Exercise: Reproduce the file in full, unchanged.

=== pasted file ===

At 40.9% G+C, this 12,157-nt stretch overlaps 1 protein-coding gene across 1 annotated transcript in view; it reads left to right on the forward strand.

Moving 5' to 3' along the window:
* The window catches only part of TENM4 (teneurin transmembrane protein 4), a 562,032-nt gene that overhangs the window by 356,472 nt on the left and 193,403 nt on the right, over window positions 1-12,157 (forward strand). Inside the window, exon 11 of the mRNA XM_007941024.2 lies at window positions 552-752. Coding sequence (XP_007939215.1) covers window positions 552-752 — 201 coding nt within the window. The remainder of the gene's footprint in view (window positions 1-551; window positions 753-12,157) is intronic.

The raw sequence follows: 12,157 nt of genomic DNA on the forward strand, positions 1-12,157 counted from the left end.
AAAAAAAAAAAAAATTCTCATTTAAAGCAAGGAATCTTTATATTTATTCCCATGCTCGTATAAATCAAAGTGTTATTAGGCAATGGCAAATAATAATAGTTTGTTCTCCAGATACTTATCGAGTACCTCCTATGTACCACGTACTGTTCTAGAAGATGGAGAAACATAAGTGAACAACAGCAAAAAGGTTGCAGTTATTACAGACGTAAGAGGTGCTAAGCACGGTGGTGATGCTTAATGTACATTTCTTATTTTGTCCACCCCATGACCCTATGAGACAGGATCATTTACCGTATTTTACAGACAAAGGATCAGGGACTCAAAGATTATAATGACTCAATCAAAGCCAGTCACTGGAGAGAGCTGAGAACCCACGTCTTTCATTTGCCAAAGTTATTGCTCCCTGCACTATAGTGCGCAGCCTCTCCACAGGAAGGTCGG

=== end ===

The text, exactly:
At 40.9% G+C, this 12,157-nt stretch overlaps 1 protein-coding gene across 1 annotated transcript in view; it reads left to right on the forward strand.

Moving 5' to 3' along the window:
* The window catches only part of TENM4 (teneurin transmembrane protein 4), a 562,032-nt gene that overhangs the window by 356,472 nt on the left and 193,403 nt on the right, over window positions 1-12,157 (forward strand). Inside the window, exon 11 of the mRNA XM_007941024.2 lies at window positions 552-752. Coding sequence (XP_007939215.1) covers window positions 552-752 — 201 coding nt within the window. The remainder of the gene's footprint in view (window positions 1-551; window positions 753-12,157) is intronic.

The raw sequence follows: 12,157 nt of genomic DNA on the forward strand, positions 1-12,157 counted from the left end.
AAAAAAAAAAAAAATTCTCATTTAAAGCAAGGAATCTTTATATTTATTCCCATGCTCGTATAAATCAAAGTGTTATTAGGCAATGGCAAATAATAATAGTTTGTTCTCCAGATACTTATCGAGTACCTCCTATGTACCACGTACTGTTCTAGAAGATGGAGAAACATAAGTGAACAACAGCAAAAAGGTTGCAGTTATTACAGACGTAAGAGGTGCTAAGCACGGTGGTGATGCTTAATGTACATTTCTTATTTTGTCCACCCCATGACCCTATGAGACAGGATCATTTACCGTATTTTACAGACAAAGGATCAGGGACTCAAAGATTATAATGACTCAATCAAAGCCAGTCACTGGAGAGAGCTGAGAACCCACGTCTTTCATTTGCCAAAGTTATTGCTCCCTGCACTATAGTGCGCAGCCTCTCCACAGGAAGGTCGG